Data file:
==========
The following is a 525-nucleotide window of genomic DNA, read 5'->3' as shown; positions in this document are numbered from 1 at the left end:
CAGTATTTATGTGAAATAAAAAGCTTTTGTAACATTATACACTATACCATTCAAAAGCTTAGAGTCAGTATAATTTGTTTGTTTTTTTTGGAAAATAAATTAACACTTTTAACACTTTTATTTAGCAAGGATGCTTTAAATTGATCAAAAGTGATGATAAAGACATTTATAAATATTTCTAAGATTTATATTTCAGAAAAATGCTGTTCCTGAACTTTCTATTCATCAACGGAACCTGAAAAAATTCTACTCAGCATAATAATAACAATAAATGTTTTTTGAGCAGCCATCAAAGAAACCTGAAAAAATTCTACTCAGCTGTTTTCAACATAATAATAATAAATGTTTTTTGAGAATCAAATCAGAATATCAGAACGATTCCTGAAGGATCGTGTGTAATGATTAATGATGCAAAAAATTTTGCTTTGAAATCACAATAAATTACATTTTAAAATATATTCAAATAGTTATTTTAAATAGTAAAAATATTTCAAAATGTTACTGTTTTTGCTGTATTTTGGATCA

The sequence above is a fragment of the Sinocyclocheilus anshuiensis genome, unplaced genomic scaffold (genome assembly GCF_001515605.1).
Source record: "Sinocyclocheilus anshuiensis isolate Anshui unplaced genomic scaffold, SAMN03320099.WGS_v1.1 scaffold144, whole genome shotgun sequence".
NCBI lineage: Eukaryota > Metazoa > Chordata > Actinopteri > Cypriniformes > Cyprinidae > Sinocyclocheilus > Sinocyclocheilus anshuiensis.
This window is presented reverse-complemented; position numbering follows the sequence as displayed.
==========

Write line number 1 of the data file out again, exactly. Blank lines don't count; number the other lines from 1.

The following is a 525-nucleotide window of genomic DNA, read 5'->3' as shown; positions in this document are numbered from 1 at the left end: